If you admire the look of tropical plants in the garden but live too far north, you can bring the tropics to your garden with hardy banana plants (Musa basjoo) and Chinese windmill palms (Trachycarpus fortunei) in the temperate zones of 7 and 8 in British Columbia, Southwest Ontario and parts of the Maritimes.
Although these plants are tough cookies and can be left outside all year long in the warmer parts of Canada, they still need winter protection. If they are not too big, bring them inside and use them as houseplants. Place in front of a sunny window and water when needed. Don’t keep them too dry as that promotes spider mites, whilst keeping them too wet promotes rotting. If you don’t want to use them as houseplants, an alternative is to store them in a basement with grow lights, in a heated garage or greenhouse. Check on them often to make sure they are not too dry, too wet or having health issues.
If your container grown banana or palm trees are too big to bring inside, there are ways to protect them. Container grown plants are more prone to winterkill since their roots are in pots and are not protected by the thermal heat of the earth. If you can bury their pots in the ground, do so, or wrap the pots with insulation, layers of cardboard, carpets, anything that will insulate them from the cold, the wind and temperature fluctuations. Place at least 6 inches of leaves, mulch, straw or even soil over the crowns (where the stem meet the roots). Follow the rest of the instructions below to protect the upper portions of the plant
Protecting Banana Plants outside
There is no need to try to protect banana stems as they are just temporary anyway. Technically, banana plants are herbaceous perennials, which means they are non-woody. New stems arise from the underground rhizomes (similar to bamboo, iris and grasses). Once the new stems produce fruit the stem collapses and dies, so don’t panic when this happens; it will be replaced soon enough. Therefore we are not trying to protect the stems, but the roots. As long as the roots are alive, new shoots will energetically emerge in spring.
To protect their roots/rhizomes, cut off any stems and cut them into 1 foot pieces. Surround the root area with a cage made of chicken wire or hardware cloth to make a tube a few feet high or higher. Lay cut up banana stems and leaves of top of the roots inside the cage. Add more layers of fall leaves or straw if you wish. If they are located in a sheltered location where they don't receive rain, check on them often to make sure they are receiving adequate water. Plants drying out during the winter is just as bad as sogging out too wet
Protecting Palm Trees outside
The most tender and important part of a palm tree is the central bud that grows at the very top of the plant. If that dies, so does the rest of the plant no matter how toasty warm the roots are. That central bud is where all the new foliage originates from. An easy way to protect that growing tip is to gather the surrounding fronds and tie them together over the bud. Continue to wrap with many layers of burlap, cloth or other breathable fabric. Don't wrap too tightly though as this reduces the insulating effect of the fabric.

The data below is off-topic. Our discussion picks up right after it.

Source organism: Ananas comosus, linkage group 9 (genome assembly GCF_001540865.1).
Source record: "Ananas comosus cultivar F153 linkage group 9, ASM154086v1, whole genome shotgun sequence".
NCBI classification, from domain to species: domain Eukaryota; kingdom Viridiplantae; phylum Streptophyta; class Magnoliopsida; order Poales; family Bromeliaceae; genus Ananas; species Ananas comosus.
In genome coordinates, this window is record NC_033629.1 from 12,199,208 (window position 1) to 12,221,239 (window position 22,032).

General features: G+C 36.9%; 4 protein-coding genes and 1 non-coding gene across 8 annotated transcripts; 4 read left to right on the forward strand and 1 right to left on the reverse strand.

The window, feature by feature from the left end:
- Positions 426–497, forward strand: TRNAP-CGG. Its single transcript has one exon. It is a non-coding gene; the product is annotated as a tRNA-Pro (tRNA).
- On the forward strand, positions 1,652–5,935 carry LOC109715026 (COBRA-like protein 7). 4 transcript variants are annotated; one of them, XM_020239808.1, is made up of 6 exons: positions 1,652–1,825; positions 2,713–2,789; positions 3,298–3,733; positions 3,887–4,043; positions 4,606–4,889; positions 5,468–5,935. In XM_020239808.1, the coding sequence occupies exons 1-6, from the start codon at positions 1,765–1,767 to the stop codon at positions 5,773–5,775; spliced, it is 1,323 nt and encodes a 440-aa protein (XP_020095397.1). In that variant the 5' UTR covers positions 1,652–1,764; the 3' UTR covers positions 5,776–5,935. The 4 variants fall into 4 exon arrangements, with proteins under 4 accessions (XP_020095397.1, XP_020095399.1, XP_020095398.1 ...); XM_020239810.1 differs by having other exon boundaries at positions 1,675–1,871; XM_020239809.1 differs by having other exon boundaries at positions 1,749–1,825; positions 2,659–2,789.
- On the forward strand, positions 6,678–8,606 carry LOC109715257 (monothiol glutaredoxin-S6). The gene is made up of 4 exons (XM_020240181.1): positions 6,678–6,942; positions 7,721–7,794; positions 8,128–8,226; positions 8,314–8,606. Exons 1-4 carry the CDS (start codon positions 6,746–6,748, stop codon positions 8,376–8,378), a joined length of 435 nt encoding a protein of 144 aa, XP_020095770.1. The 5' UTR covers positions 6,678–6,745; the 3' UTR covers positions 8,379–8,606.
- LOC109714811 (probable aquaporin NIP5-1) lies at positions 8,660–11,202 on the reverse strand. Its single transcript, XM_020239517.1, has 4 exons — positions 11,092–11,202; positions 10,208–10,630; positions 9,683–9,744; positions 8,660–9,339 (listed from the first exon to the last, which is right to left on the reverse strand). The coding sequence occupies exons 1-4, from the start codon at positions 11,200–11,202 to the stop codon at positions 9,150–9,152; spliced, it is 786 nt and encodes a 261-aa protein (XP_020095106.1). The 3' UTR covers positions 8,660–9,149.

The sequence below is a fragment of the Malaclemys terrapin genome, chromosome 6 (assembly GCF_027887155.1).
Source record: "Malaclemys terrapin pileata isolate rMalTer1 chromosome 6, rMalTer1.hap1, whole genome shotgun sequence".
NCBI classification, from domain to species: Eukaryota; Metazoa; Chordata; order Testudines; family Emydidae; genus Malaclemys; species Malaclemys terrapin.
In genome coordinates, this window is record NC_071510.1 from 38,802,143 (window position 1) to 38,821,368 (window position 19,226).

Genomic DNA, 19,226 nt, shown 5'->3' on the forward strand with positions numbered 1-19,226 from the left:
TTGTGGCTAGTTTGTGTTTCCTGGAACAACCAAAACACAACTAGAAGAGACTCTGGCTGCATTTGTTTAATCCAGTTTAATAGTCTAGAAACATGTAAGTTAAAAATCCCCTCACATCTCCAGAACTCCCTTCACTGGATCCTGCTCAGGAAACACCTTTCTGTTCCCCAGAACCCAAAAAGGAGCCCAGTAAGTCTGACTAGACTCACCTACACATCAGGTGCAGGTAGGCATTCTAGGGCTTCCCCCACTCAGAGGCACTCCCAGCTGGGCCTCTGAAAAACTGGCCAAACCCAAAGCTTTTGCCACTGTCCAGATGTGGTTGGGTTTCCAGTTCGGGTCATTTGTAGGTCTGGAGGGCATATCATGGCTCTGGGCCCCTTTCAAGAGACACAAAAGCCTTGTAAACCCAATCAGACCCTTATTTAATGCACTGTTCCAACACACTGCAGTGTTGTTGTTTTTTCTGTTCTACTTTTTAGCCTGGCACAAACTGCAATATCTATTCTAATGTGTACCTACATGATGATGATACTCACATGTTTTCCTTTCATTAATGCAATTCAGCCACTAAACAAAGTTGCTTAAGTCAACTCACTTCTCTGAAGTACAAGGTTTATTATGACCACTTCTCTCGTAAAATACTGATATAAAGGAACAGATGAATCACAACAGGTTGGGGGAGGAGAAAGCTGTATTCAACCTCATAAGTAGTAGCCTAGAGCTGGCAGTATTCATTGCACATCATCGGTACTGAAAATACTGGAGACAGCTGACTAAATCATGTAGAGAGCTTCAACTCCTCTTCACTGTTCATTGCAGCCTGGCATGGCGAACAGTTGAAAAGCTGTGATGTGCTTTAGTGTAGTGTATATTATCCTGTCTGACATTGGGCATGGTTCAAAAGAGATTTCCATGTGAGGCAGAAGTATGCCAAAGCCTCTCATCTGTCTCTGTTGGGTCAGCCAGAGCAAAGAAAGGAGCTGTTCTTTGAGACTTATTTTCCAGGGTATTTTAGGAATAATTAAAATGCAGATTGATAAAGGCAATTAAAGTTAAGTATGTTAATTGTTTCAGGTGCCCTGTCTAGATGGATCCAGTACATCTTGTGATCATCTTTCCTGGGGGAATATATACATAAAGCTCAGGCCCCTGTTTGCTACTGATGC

Protect the crown and roots with at least 6 inches of organic mulch such as leaves, straw or wood chips. Wrap the base and trunk with a breathable fabric, fiberglass or even cardboard. If the palm is small, protect it with a cage as mentioned with the banana. For a simple fix, tie the top fronds together with twine then wrap them with non-LED Christmas lights. The heat from the old fashioned lights should keep that central bud adequately warm.
Rain & Rot
In our rainy climate of the Pacific Northwest, the fear of plants becoming rain sodden and rotting underneath their winter protection is a concern, so they are often put under the eaves away from the rain. This is a good idea as they also receive protection from the house, however, if the soil dries out, this also promotes winter damage. Check on them occasionally and add water if and when it is needed.
Plastic is often added on top of insulating fabric or even used alone to keep the relentless rains from rotting the plants, however, since plastic doesn’t breath, it holds any moisture in. This actually promotes decay and has little insulating value. To prevent soggy fabric, place plastic over top of the fabric etc., but poke a many holes in the sides to let air flow.
Good luck with your tropical plants this winter. Cross your fingers that Old Man Winter will be kind to us.
Here are some of my previous blog postings. They cover a wide range of topics from bugs to my botanical excursions and conventions. Click on whichever interests you on the titles below for easy navigation.